GWT and AppEngine Convention, without IDE Configuration
A Maven seed project for GWT, Google App Engine and JDO
This project offers a conventional seed project for a full-stack application that is pre-configured and ready-to-go. The goal is to offer a simple, working example of a CRUD application, using an entity relationship framework, enterprise-level validation, which sits atop a cloud-based, schemaless, high-replication datastore that has zero dependency on an IDE. How is this done? The entire dependency management and build lifecycle configuration is done solely through Maven.
This project currently supports the following:
- Google Web Toolkit 2.7.0
- Google App Engine 1.9.18 through a schemaless high-replication datastore (HRD)
- DataNucleus JDO 3.0
- JUnit 4.12
- Google Chrome. Due to the limitations for symbol-map support in IE and Firefox, you need to test with Google Chrome to see error log messages logged by the UI.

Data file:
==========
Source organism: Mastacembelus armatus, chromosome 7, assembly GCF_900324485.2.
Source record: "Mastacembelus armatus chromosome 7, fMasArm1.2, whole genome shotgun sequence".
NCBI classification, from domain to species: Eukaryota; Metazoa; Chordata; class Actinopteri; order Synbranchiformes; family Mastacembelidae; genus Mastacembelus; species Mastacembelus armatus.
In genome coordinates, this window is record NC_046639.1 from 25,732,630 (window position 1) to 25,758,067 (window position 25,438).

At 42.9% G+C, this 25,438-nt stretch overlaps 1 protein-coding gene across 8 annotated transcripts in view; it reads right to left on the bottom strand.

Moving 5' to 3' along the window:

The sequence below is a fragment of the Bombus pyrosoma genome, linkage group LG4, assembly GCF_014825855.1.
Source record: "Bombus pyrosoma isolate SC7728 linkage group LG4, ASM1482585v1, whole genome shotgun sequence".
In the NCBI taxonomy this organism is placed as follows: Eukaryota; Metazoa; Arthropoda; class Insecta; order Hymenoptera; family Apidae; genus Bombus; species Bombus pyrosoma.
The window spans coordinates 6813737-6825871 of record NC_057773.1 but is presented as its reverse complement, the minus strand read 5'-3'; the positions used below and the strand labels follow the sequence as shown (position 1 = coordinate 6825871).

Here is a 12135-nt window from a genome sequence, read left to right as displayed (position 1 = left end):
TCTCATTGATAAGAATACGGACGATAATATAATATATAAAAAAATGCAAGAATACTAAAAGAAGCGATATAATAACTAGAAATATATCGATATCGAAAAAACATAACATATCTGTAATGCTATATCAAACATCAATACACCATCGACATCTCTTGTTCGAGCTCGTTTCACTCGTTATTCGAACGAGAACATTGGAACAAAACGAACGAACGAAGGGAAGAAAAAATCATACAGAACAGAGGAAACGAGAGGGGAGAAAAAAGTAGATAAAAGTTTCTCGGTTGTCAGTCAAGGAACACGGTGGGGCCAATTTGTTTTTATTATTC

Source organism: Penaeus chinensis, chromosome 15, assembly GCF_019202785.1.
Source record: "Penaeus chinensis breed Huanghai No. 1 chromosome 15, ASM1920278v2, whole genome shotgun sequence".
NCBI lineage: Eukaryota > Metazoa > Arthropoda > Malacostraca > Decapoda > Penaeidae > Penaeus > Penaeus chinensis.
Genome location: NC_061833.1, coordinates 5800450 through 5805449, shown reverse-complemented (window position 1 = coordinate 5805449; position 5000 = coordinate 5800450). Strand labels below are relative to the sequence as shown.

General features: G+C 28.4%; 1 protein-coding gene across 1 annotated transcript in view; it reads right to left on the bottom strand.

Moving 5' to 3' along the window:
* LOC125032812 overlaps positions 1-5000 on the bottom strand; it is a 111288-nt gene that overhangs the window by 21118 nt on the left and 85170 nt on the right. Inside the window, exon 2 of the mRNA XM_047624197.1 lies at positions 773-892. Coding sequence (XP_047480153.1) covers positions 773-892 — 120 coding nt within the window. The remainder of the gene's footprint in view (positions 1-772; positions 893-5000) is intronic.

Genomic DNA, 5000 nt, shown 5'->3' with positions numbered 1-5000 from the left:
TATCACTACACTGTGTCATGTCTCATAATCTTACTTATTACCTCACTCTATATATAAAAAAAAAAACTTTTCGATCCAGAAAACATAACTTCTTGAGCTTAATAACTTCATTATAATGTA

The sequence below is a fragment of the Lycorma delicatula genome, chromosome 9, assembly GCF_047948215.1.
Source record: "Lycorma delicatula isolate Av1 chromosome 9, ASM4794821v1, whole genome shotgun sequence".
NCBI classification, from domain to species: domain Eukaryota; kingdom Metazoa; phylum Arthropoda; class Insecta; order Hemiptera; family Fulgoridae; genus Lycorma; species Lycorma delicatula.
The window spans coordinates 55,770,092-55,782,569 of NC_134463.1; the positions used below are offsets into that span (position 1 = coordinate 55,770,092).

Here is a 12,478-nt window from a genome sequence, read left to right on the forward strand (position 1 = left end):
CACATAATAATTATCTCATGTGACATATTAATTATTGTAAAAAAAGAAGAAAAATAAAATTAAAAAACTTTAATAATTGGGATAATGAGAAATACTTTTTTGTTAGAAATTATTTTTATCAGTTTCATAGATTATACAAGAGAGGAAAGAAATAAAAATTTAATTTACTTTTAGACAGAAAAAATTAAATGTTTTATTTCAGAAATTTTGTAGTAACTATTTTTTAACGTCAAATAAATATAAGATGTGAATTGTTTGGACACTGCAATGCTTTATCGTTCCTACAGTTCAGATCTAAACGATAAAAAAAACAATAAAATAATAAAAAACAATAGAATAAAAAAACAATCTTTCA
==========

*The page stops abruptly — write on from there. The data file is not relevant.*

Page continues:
This project is licensed under Apache License 2.0
A few years ago, I was working for a company who let developers use their preferred IDE, using a BYOD approach to the authoring environment. I thought that was very cool, and I also believe it’s an approach likely to gain favor as more companies move to a Docker containers for development.
Some developers kept their own lifecycle mappings for Eclipse, some developers worked purely from the command line, and others benefitted from how IntelliJ introspected parent POMs to understand dependencies. Some developers kept their own m2e configurations.
At the time, I didn’t have any experience with Maven. Lots of developers lack Maven experience, and there’s a steep learning curve with Maven, especially if you need to create an environment-specific configuration, such as working in Eclipse with m2e.
I prefer IntelliJ it for development, but my preferences shouldn’t dictate the team’s preferences. Lots of people prefer Eclipse or Netbeans. For my most recent application, I had a hard time finding a starting point for my GWT/GAE/JDO project that didn’t include IDE specific configuration, and I had a harder time finding documentation and examples which didn’t omit the intricacies between the different SDKs and frameworks.
So, when my company decided to move from Eclipse to IntelliJ, we came across a few issues with our migration. First, it became difficult to share a project between Eclipse and IntelliJ. We had been using Maven for dependency management, but not lifecycle management.